By JOSEPH MUCHIRI
Court orders preventing police from arresting and charging those flouting Alcoholic Drinks Control Act 2010 are hampering efforts to rid the country of illicit liquor.
Addressing a press conference yesterday, Eastern PC Clare Omolo observed the court restrictions were making it difficult to fight illicit brew menace.?
“There is a case in court touching on selling of alcohol in plastic bottles, awaiting determination. One cannot easily arrest and charge offenders before the final ruling is made,” said Omolo.
Omolo said this after chairing Eastern Provincial Security Committee that discussed how alcohol in plastic bottles laced with poisonous substances ended up in Muraru town in Mbeere South District.
Eight people died after consuming the liquor, while similar number lost their eyesight.?
Omolo noted the lethal brew bore the diamond mark of quality, usually issued by the Kenya Bureau of Standards. She pointed out that while the mark could be fake, it would be hard for the police to tell, since inspectors who scrutinise it, do not accompany them.?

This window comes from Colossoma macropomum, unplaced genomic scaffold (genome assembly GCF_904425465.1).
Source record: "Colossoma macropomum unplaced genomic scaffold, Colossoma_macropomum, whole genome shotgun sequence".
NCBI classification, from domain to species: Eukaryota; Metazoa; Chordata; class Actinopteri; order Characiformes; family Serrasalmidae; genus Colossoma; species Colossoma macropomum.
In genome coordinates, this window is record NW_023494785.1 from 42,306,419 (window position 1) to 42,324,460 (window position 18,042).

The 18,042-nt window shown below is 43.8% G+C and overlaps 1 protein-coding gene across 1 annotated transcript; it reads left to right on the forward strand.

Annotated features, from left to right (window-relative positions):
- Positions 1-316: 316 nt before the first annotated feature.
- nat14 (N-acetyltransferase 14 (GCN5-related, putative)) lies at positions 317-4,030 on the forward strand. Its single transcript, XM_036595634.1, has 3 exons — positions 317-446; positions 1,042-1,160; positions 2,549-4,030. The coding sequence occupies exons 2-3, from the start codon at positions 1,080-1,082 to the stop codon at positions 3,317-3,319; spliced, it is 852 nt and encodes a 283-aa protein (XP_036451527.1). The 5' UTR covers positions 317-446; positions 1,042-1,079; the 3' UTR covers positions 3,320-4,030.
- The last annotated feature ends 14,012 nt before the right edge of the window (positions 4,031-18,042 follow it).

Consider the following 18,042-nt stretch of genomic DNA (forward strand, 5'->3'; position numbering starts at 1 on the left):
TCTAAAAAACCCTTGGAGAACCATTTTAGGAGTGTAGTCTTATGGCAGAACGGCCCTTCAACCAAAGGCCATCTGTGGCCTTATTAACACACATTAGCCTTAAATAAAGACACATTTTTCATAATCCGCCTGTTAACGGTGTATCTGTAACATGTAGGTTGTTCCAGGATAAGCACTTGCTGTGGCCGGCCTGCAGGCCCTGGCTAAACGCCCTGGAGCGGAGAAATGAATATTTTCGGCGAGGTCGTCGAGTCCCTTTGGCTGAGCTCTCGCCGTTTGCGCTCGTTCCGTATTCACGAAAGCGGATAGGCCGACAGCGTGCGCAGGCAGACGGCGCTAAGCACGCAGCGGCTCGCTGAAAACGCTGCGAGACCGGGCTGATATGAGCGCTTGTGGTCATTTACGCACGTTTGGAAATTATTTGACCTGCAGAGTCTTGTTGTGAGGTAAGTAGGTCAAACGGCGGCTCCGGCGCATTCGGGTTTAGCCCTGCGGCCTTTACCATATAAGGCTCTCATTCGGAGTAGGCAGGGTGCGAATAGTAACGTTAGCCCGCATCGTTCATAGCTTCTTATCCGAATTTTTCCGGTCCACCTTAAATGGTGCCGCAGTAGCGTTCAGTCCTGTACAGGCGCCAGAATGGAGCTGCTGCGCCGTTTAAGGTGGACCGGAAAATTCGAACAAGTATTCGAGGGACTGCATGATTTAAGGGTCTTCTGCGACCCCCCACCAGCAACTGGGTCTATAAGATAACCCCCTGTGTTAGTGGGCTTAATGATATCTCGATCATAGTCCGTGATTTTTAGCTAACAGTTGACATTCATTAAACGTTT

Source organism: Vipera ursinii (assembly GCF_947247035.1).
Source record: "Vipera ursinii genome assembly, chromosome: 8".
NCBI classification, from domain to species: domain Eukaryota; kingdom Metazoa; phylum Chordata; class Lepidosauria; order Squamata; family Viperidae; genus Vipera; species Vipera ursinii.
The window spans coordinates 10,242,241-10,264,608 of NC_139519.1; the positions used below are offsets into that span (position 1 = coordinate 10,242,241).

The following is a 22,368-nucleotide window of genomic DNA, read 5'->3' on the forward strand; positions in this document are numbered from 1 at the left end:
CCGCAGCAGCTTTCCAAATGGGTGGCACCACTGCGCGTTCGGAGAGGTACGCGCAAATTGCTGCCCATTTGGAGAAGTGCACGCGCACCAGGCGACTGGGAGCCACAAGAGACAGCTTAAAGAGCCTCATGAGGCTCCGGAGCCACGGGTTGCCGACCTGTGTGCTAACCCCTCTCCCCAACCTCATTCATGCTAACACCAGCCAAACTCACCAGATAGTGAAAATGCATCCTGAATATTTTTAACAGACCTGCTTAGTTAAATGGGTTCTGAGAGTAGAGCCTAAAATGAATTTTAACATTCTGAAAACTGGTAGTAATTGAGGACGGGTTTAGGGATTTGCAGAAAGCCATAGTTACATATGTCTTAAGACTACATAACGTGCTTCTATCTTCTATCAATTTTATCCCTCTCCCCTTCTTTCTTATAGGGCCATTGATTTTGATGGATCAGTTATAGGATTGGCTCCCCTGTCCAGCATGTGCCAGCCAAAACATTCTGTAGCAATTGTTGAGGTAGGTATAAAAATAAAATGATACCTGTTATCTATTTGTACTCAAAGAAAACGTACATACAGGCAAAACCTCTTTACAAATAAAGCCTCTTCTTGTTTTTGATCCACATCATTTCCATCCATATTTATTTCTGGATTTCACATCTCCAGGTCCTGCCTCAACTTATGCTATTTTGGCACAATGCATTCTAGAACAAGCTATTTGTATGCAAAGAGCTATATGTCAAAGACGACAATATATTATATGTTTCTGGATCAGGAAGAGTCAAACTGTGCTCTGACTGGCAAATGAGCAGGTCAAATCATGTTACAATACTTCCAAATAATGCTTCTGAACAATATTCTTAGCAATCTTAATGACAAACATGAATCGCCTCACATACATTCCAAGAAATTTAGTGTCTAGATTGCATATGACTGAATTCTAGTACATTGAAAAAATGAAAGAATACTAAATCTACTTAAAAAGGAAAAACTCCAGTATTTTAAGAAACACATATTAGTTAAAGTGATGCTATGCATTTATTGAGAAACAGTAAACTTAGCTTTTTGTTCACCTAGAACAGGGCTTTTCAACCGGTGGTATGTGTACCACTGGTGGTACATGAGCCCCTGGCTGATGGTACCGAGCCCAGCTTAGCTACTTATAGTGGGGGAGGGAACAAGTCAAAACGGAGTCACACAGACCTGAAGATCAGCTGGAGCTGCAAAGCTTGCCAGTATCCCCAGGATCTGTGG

The PC raised concerns that some bars licensed to sell genuine alcohol could also be selling illicit liquor, which the common mwanachi in the rural areas would not easily tell.?
Eastern PPO Marcus Ochola urged inspectors from the poisons board to work hand in hand with the police since they are in a position to know the brands that have detrimental effects on consumers.?
Omolo backed the police boss, adding that all stakeholders both within and outside government should come together if the fight against such brews is to be won.?
The administrator condoled bereaved families, saying the country was saddened by their death.?
She pointed out that the manufacturer of the lethal brew had gone underground after the deaths, and the provincial security team had sent specimens to the Government chemist for analysis.?